Realising there is no point in explaining; I give him the English address even though I no longer live there. I hold out my hand for my passport and at that point the cats howl again and all attention turns to the VIP box at my feet. “Micio, micio,” says a hefty woman, poking her finger through the mesh door. She draws back at the hissing. The carabiniere hands me a document that is incomprehensible. The sun beats down on my head. I sway slightly and hold onto the tall carabiniere’s arm for support and everyone watches avidly. A young woman looks at me from her car, one of a line moving slowly up the hill. I wave frantically, gesture that I need a lift, she nods, I lift the cat-box and suitcase onto the back seat and in less than five minutes we are crossing the Piazza Garibaldi and turning left down the Via Ciro Pinsuti.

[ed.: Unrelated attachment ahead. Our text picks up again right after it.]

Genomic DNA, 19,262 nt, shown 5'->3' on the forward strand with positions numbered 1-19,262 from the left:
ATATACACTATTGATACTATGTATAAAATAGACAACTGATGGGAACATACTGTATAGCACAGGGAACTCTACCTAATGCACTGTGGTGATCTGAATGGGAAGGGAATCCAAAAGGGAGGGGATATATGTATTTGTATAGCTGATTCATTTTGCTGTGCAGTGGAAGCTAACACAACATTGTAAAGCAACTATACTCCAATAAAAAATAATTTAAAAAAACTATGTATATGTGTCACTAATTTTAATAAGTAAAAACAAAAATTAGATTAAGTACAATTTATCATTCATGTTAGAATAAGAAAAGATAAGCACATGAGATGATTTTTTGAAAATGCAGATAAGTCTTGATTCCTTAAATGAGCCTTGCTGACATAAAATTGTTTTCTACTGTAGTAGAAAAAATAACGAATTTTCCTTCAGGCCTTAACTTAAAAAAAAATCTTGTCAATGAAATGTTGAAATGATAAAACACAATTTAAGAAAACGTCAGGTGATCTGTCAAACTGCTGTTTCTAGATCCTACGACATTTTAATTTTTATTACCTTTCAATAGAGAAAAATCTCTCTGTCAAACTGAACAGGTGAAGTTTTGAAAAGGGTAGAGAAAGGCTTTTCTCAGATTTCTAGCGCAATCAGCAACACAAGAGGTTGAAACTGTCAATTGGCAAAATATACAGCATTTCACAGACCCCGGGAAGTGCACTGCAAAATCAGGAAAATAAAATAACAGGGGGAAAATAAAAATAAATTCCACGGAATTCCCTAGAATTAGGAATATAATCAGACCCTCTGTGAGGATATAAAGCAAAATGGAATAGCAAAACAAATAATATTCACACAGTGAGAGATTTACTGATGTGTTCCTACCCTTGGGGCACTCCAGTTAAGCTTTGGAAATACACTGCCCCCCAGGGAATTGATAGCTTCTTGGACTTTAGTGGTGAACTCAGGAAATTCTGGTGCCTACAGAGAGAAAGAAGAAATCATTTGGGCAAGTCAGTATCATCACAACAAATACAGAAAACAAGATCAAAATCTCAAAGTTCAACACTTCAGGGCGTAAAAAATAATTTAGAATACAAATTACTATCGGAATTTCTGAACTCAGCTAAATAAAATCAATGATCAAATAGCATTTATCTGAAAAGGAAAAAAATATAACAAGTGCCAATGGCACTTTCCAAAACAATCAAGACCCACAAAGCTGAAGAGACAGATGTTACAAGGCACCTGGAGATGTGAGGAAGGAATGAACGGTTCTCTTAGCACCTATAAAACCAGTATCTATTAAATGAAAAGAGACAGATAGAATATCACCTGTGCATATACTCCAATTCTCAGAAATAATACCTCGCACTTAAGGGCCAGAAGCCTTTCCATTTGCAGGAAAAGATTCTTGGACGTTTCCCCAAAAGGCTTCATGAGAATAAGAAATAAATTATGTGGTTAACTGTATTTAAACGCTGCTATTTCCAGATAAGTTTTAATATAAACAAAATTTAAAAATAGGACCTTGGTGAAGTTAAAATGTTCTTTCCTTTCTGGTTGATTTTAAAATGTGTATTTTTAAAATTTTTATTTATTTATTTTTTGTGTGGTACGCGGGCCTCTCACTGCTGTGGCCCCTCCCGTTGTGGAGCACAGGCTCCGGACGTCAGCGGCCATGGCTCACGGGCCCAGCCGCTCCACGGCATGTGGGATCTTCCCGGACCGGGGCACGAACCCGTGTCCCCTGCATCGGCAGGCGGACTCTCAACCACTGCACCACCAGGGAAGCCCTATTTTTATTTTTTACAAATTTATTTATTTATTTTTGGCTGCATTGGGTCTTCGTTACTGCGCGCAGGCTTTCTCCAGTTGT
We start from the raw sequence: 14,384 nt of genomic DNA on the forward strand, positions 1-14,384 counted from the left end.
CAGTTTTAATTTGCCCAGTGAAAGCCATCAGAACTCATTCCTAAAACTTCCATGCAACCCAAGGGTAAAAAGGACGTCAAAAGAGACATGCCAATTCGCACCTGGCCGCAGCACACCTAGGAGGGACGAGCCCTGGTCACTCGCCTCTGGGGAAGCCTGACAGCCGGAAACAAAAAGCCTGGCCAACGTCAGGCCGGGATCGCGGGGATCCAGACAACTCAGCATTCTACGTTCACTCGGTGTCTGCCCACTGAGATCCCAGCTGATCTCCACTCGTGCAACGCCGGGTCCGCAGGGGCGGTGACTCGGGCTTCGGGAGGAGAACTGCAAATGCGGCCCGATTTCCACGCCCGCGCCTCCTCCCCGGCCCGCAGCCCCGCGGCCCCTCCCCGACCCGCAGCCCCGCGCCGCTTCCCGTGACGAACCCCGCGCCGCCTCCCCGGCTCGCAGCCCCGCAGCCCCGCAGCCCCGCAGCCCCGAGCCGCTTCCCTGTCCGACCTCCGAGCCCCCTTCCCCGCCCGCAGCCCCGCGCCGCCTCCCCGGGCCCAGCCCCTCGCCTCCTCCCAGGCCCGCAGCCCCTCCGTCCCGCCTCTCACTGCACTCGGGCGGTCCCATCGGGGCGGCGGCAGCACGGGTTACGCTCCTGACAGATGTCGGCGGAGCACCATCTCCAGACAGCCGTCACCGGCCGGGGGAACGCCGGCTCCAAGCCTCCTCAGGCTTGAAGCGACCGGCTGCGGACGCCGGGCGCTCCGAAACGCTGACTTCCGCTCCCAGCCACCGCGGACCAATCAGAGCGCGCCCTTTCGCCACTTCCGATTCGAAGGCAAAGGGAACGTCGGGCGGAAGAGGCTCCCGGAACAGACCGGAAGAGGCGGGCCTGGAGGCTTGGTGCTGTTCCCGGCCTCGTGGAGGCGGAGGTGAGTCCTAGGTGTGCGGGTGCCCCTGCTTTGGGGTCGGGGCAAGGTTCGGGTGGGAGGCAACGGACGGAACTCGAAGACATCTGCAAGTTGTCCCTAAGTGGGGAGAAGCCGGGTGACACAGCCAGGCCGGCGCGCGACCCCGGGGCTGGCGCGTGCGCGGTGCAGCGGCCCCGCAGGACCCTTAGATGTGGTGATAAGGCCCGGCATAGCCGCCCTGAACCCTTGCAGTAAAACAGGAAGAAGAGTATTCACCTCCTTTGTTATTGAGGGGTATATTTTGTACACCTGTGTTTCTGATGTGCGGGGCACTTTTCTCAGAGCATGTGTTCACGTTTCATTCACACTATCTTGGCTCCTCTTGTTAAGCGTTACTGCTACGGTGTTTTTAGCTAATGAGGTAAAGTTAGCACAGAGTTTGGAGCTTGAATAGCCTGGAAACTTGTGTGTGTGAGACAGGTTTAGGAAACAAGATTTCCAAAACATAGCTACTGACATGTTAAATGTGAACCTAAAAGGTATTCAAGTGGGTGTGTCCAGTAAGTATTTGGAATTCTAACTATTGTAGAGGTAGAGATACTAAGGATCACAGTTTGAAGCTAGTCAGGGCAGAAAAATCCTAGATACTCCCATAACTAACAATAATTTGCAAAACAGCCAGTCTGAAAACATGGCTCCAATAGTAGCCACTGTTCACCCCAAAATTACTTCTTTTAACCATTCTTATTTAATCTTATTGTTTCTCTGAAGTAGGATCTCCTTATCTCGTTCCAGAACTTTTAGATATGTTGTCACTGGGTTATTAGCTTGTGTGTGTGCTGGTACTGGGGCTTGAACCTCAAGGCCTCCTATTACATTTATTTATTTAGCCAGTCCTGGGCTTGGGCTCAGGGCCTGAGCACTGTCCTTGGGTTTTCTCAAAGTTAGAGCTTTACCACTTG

News has travelled fast, it seems. The first person I see as I emerge from the car is Lionello Torossi, my elderly neighbour from the end of the street, and who speaks fluent English, German, French and Spanish. He’d already heard of the accident with la straniera, guessed it was me and had come to help. “You have announced your arrival extraordinarily well,” he says, chuckling. “Now everyone knows you are here.”
“Unfortunately, yes,” I say. “I had hoped to arrive quietly and anonymously.”
“My dear young lady, you are too attractive to arrive anywhere anonymously and especially in a place like this. The people are delighted to see you; they want to be entertained. You are their portable theatre.”